Last words ....

Last words ….

Sentiments expressed by a puppet?

Sentiments expressed by a puppet?

Teochew rod puppetry, which has very elaborately made puppets skillfully manipulated by iron rods, are a more recent introduction (early 20th century) to the street theatre scene in Singapore. The tradition is however thought to go back several centuries in southern China. Sadly, it along with other genres of street theatre once common in Singapore, seem now to have little place in a Singapore that wants to know little of its past and it may only be a matter of time, before the last curtain falls on a form of entertainment that once brought entire communities out onto the streets.






The last puppet show

25 07 2015

The distractions of the modern world have seen us lose many of the traditions that once coloured the streets of Singapore. One that struggles to survive is Chinese puppet theatre in its various genres, kept alive only by the passion of those still involved with it.

Words that may no longer be sung.

Words that may no longer be spoken.

Controlling the Teochew Rod Puppet.

Controlling the Teochew Rod Puppet.

Sadly, we would soon see one of Singapore’s two Teochew rod puppet troupes, Sin Sai Poh Hong (新赛宝丰), exit the scene. Faced with dwindling interest, a lack of willing successors and the pressures of the modern world, the members of the troupes will play out their final act in the month after Singapore celebrates its half century embrace of modernity.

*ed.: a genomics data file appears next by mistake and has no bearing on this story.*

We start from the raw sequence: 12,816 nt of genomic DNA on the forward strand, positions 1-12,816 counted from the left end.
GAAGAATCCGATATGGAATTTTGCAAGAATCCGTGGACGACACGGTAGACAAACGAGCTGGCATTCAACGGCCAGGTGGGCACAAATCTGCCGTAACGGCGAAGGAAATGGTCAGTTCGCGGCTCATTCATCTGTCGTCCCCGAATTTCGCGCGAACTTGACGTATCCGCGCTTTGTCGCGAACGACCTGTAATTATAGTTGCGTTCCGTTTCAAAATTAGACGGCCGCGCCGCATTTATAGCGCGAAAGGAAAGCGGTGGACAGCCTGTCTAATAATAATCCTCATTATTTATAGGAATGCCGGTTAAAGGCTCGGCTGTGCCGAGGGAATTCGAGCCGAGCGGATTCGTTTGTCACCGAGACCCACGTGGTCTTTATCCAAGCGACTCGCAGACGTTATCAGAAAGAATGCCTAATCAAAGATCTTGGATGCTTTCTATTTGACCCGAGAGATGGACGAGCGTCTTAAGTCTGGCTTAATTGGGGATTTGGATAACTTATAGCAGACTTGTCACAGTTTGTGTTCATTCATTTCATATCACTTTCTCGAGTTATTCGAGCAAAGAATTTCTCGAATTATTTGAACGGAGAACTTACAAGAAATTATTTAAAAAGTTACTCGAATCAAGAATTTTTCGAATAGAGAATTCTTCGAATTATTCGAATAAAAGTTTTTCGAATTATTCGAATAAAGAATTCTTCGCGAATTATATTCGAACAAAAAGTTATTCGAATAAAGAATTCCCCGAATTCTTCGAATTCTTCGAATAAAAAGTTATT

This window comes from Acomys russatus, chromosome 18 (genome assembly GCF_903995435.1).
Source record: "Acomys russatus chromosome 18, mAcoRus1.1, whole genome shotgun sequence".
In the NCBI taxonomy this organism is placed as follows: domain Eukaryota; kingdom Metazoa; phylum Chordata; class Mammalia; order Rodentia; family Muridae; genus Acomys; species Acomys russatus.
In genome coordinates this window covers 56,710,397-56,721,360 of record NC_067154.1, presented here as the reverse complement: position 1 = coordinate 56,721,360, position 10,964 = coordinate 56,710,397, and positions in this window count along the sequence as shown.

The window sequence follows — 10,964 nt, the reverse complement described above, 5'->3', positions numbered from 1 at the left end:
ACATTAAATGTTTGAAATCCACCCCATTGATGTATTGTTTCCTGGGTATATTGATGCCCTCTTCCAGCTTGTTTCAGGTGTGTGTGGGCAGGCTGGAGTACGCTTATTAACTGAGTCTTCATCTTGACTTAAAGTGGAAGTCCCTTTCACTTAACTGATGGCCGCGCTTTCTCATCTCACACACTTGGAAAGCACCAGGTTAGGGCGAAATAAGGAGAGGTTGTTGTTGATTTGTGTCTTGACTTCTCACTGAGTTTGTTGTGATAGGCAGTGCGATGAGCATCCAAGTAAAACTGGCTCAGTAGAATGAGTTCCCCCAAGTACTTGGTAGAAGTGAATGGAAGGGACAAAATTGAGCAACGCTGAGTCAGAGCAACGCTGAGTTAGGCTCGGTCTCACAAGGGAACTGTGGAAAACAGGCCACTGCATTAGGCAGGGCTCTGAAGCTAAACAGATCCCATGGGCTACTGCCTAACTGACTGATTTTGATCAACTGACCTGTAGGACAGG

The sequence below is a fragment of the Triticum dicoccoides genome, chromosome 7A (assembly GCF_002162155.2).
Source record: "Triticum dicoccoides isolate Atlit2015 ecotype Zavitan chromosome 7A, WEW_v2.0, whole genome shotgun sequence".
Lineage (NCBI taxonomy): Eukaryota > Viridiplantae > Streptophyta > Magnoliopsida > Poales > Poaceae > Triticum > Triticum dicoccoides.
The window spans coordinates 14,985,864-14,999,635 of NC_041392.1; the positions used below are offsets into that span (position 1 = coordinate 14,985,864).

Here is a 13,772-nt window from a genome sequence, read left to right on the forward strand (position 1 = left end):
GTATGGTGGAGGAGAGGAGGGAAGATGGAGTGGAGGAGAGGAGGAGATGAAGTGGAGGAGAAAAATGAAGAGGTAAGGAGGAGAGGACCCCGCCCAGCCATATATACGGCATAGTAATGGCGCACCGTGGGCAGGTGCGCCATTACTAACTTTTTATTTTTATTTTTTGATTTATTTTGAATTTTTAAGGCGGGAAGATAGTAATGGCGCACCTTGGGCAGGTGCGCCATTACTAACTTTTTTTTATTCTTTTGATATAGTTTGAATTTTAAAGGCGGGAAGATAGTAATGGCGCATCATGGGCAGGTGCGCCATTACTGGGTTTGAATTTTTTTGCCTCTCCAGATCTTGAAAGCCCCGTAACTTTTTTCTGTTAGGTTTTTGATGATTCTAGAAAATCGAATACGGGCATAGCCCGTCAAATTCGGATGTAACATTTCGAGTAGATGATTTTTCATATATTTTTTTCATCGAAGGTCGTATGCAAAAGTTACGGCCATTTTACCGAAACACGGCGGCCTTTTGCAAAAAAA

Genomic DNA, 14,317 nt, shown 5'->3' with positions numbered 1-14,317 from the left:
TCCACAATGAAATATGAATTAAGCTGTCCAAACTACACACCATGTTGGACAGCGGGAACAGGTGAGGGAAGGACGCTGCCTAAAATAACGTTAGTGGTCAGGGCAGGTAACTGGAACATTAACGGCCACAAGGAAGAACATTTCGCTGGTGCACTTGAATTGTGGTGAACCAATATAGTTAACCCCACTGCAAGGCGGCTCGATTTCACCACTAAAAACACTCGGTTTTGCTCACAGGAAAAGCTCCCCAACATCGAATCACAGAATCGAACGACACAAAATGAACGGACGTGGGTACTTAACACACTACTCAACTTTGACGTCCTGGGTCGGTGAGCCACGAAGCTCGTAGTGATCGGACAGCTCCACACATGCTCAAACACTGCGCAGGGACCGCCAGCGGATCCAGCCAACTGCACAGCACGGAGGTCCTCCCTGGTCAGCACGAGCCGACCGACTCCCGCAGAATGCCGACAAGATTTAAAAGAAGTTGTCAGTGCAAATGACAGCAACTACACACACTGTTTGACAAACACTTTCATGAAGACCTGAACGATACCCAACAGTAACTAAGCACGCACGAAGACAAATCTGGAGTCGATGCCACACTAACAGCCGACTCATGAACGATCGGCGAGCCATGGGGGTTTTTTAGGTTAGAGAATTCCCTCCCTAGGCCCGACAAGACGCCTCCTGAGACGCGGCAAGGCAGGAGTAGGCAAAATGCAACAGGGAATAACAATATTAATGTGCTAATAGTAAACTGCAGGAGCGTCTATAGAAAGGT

Fading with time ...

Fading with time …


A more recent addition to the street theatre scene – Teochew rod puppetry arrived Singapore in the early part of the 20th century, the form of puppetry does have a long tradition in the land of the Teochew community’s forefathers, serving as a vehicle for the transmission of values from one generation to the next.

Part of the preparations for the performance include getting the puppets ready.

Part of the preparations for the performance include getting the puppets ready.

Strange bedfellows.

Strange bedfellows.

At its height in Singapore, its performances would have attracted many off the streets, although intended primarily as entertainment to the deities. Troupes such as Sin Sai Poh Hong were kept busy through the year and would on the average, be engaged ten days in a month, providing sufficient income for the troupe to be run on a full-time basis. However, pressures of the modern world in which tradition is less valued coupled with the enforced shift away from the use of the vernacular,has seen interest fall in traditional puppetry.